How to Love My Partner?
Monday October 18, 2021
Erin in the Outback writes,
I am embarrassed to admit that I don’t know how to be in a long-term loving relationship. How should I love my partner?
This is a really huge topic. There are all kinds of approaches—love languages, interaction styles, and so on.
But let me share one concept. It’s one that I think a lot of INTJs will naturally miss, but I also think it will generally make them feel a lot better about themselves and their partner.
A huge part of love is attention given to the subjective history of the relationship.
Facing the future, part of your goal should be making good memories together.
But facing the current relationship, and facing the past, you should have some damn-solid good memories to look back on. They should make your partner feel good, and they should also make you feel good.
This does create some INTJ-style problems:
- You have to remember stuff, somehow. (This is kind of a weird topic for INTJs, who will tend to over-commit to memory or under-commit, so please be gentle on yourself)
- You have to pay attention to how you feel, in the moment. This is easier, but still hard when you’re worn out. Corollary: Be sure to do some activities together when you have plenty of energy.
- You have to be willing to reflect on the relationship, like, “hey, today I was just reminiscing about” and have it not just be about sensations on your end, like hey, flying in a helicopter for the first time felt amazing. That’s not good because it’s more about what you felt, by yourself, and you don’t need a relationship for that.
So here’s what I suggest—
- Keep a list of your top memories together. ALERT, ALERT: START NOW or ON DAY ONE. DO NOT WAIT. Favorite memories do not need to be N years old. Favorite memories can be N hours old.
- If you can’t think of any off the top of your list, it’s OK to start with some intuitive-style hints to yourself, like “there must be something from when we were at the beach last month?” And later you can even ask your partner to help you remember, which in a lot of cases is less risky and even more fun for them than you may think.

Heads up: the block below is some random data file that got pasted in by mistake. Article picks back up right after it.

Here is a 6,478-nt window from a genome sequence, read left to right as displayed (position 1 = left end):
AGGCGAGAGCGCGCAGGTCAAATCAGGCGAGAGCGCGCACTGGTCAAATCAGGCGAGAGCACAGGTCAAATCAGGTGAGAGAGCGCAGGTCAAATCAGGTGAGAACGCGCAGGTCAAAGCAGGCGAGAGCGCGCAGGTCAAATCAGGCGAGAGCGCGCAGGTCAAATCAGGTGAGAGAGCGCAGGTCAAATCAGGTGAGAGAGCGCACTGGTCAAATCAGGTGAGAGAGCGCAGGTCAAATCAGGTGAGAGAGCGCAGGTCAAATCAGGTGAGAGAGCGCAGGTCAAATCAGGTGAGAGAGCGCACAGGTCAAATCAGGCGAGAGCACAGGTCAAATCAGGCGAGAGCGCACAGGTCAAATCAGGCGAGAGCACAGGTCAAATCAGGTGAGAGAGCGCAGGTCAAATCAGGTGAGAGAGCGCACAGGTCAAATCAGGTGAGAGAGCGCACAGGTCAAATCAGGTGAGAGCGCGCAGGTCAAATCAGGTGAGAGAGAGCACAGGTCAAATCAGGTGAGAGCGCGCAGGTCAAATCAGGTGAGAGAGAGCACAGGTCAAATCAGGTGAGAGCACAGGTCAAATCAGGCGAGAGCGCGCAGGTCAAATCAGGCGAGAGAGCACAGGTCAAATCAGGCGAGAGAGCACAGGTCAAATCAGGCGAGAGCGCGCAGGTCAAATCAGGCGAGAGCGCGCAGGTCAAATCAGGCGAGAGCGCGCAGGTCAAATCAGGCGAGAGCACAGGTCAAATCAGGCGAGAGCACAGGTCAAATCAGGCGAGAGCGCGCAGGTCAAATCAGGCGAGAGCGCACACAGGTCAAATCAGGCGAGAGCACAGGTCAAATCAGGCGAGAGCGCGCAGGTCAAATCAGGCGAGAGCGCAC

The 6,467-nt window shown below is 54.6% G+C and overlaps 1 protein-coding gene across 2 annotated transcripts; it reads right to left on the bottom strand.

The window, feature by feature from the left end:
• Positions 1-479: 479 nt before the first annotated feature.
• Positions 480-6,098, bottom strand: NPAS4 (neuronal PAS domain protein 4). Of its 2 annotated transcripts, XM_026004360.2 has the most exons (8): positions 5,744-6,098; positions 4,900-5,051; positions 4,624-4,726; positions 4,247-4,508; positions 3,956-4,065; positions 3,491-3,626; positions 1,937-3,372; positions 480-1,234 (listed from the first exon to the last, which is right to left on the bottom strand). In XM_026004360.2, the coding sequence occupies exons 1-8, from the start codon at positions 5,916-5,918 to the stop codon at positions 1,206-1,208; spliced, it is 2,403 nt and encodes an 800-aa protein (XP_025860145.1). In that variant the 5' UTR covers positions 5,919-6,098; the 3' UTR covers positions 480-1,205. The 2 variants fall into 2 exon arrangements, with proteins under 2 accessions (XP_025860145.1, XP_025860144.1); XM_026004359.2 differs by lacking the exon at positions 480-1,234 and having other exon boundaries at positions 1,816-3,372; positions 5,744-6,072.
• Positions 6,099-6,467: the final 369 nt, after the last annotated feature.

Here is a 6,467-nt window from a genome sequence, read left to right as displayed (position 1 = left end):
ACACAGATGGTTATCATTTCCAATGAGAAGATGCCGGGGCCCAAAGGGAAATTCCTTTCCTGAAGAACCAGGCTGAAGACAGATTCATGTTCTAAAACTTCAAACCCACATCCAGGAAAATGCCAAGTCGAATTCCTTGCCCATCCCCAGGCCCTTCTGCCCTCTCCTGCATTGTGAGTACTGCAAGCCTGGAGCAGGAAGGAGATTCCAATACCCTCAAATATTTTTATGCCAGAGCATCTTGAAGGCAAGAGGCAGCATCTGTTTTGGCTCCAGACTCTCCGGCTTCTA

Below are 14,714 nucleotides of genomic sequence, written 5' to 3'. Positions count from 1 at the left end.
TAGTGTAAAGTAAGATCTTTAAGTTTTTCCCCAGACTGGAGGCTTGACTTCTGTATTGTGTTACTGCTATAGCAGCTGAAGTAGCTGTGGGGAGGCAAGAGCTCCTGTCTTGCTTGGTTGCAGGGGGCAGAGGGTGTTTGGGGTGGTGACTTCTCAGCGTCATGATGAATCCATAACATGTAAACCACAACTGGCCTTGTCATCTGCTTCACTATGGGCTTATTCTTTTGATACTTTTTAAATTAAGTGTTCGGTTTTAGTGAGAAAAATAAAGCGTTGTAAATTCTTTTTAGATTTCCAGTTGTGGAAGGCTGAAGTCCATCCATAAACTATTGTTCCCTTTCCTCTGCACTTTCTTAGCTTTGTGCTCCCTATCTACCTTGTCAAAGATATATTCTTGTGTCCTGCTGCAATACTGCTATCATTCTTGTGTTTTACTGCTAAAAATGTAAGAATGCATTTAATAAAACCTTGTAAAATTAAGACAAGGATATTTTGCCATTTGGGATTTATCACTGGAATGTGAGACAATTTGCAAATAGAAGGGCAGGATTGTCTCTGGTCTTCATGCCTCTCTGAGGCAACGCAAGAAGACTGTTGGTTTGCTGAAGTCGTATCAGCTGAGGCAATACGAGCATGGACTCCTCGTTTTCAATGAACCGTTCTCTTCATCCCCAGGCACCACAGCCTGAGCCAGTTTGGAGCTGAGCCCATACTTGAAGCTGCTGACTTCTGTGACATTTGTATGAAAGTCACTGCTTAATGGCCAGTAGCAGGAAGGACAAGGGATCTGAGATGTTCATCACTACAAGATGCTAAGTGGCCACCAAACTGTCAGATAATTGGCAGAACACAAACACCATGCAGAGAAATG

- Over time, sort the list and put your favorite memories at the top of the list.
- Over time, break the list out into sub-lists. Favorite vacation moments. Favorite restaurant moments. Or “favorite moments of our twenties”
- Do your best to include some actual quotes when you can. If you have to say, “sorry, I need a pen, I want to write down what you just said, that was great,” then boom, you have said something most partners can only dream about hearing from their partner.
- In your list, do your best to include dates, approximate times, and locations if you can.
- If you can add some context, like “we were both starving, and we went on this vacation knowing the food wouldn’t be that great, so it was funny but it tasted amazing anyway”, or “this was a difficult period in our life because…” then you are winning.
- Bring these up when your partner looks like they are not hurting, not in trouble, not in danger, etc. In other words, bring them up when things are pretty normal, or when things are getting slightly better than a little bit ago. These moments often work best on the ramp upwards, so to speak.
Think of this activity as similar to sketching or painting. It can be impressionistic, but it should include at least some key details. And I guarantee you, it can become a really good hobby for an introvert.
Most importantly—this type of activity should be affecting YOU positively, as well as your partner.
Anyway, after the list is building up, it’s easy to calendar some recurring dates, if you need to, to review and then bring up these memories with your partner.
And if all of this is too much, there should be something here that is easy to start, or a bit more doable in part than as a whole.
BTW if you’re not in a relationship, this is also A) usable for general friendships and teamwork, and B) a great way to feel more secure in starting one.
Great question Erin, and I’m sure you’ll do great in your relationship, posing thoughtful items like this.
PS. Can you keep track of the bad stuff—yes but I think some INTJs will tend to overdo this, like as a contingency in case they end up in relationship jail or something. It’s not a good look but if you need to do it, at least try this other thing too.
What NOT to do when keeping a journal →
Slim Down for Summer with Federated Content →
A Sketch of A Stepping-Stone Model for Systems Fluidity →
The Name's Roo →
Where's the Dirty Cut Gone? And Some Notes on Introverted Sensing (Si) →